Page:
The Sister: My Review

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Have you ever waited 214 pages for a book to become good? And then it just was not worth it? Now so have I.

The Sister is the story of, well, two sisters. They have not seen each other for over 40 years and suddenly the younger sister comes home to live with her sister. With her arrival comes a flood of memories, and the oldest sister narrates the tale.

You know that there is something mentally wrong with the narrator, but it is never discussed, primarily because she is unaware of the disability herself. And you know that something sinister has happened in the house, you just do not know who is to blame until, well, page 214.

That said, this might be an interesting book club selection. I did not like the book but I have so many questions about the book. What was really wrong with the narrator/oldest sister. What happened to her while at the conference with her father? What caused the sister’s accident, or was it truly just an accident? What was the final catalyst for her final actions in the book? So if you do read it, let me know and we’ll dish.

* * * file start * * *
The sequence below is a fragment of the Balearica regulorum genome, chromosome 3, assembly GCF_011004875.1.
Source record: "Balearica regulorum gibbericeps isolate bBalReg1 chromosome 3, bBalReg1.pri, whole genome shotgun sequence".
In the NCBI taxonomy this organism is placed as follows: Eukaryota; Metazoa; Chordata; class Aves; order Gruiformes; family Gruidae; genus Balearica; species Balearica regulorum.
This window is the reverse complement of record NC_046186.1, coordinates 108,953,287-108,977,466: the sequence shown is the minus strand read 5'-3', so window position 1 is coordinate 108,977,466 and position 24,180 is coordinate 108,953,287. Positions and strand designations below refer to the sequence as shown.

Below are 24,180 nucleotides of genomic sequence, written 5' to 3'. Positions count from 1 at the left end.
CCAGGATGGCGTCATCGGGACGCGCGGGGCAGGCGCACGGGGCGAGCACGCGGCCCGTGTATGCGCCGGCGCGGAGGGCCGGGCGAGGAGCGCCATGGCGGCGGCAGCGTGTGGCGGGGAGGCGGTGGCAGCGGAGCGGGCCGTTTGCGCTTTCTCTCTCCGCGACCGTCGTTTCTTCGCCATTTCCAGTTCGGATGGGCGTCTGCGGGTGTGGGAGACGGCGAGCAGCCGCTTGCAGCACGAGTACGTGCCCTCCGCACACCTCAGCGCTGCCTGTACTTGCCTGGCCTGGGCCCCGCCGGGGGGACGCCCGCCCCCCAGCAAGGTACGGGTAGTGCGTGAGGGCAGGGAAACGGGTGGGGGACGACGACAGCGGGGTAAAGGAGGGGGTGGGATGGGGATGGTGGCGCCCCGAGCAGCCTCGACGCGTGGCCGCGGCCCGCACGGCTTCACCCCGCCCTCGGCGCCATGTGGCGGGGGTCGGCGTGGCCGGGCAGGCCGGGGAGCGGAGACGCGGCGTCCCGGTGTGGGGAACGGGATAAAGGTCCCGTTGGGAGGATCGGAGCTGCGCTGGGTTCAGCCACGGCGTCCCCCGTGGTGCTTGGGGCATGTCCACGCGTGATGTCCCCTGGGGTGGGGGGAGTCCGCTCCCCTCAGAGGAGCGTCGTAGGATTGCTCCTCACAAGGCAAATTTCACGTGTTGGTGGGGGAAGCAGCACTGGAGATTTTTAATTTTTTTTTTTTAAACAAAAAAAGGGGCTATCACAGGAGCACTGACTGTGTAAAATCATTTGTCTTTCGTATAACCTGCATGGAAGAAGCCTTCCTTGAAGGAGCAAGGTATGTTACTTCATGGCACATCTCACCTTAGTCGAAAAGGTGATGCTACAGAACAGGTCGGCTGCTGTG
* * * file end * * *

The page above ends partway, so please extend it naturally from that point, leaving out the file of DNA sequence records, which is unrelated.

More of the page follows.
Here’s the review from Amazon: Estranged sisters Ginny and Vivien Stone reunite after 50 years, releasing a flood of painful memories in Stone’s eerie, accomplished debut. Ginny and her younger sister Vivien lead an idyllic childhood in West Dorset, England, until Vivien nearly dies in an accident (the aftermath of which takes decades to unravel) when Ginny is 11 and Vivien is eight. Later, after the pair is expelled from school, a 15-year-old Vivien moves to London, and Ginny stays behind, covering up her mother Maud’s alcoholism while trying to assist her father, Clive, with his research on moths and butterflies. After Maud’s death and Clive’s subsequent dementia, Ginny lives alone in the massive house, a brilliant but increasingly reclusive scientist whose insular world is cracked open when Vivien announces her desire to return and live out her days with Ginny. Long-buried secrets float to the surface as Ginny narrates with scientific precision her life’s slow disintegration. Though the lepidopterological jargon and asides can slow things down, Adams expertly captures Ginny’s voice and the dynamics of a deeply troubled family as the book barrels toward its chilling conclusion.


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